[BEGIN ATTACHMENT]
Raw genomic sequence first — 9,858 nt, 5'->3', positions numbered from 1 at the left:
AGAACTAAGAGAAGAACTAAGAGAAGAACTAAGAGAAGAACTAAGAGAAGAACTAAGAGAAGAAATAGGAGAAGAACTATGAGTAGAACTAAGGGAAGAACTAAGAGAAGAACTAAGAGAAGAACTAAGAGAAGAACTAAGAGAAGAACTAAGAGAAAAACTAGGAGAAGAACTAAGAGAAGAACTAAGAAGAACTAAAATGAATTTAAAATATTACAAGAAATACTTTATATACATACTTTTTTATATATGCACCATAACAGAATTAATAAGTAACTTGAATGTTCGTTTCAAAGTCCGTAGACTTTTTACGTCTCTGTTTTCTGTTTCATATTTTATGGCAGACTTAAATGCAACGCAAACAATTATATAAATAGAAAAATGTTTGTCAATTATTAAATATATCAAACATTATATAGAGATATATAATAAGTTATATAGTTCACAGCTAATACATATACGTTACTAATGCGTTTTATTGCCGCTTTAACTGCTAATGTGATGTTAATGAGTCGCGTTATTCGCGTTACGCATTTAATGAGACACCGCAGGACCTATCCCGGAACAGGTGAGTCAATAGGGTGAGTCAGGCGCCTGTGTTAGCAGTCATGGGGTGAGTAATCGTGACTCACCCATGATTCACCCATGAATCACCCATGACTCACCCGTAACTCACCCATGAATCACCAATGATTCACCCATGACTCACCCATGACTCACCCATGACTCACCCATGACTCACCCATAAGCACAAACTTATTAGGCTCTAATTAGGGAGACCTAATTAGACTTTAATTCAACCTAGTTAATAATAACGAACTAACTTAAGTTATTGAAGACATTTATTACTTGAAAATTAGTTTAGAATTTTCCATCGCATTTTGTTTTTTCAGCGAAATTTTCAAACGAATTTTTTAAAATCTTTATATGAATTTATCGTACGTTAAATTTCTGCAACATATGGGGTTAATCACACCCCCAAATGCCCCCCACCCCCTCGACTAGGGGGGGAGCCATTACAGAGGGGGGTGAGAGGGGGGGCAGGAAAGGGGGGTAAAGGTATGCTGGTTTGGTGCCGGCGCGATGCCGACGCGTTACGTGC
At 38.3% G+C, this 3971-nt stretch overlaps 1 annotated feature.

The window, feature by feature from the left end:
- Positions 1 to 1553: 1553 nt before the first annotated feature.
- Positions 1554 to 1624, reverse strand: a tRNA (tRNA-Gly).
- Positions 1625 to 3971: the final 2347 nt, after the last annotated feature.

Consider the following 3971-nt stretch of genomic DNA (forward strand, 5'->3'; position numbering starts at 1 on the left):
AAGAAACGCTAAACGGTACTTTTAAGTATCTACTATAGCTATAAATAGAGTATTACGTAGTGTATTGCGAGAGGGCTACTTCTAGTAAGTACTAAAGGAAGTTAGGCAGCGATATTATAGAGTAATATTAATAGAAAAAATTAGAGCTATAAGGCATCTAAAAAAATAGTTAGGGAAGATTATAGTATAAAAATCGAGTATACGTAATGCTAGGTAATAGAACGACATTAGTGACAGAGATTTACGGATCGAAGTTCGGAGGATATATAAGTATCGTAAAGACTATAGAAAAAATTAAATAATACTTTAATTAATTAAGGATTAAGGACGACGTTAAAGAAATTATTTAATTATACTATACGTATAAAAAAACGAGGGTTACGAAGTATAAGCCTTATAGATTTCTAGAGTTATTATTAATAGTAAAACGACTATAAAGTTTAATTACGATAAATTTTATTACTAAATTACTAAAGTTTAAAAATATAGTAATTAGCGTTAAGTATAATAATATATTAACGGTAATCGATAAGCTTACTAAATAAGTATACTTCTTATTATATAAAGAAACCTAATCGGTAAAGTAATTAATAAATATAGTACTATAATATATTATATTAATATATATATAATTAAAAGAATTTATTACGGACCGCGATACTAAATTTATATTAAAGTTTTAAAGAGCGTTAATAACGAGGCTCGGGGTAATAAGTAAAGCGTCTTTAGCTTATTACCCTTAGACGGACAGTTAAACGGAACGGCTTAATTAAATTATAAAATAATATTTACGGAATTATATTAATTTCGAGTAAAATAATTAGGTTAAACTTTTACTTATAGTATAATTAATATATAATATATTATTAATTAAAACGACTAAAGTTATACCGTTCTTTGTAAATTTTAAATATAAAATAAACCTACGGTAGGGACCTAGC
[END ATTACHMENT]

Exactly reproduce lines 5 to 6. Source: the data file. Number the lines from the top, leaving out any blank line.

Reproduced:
- Positions 1 to 1553: 1553 nt before the first annotated feature.
- Positions 1554 to 1624, reverse strand: a tRNA (tRNA-Gly).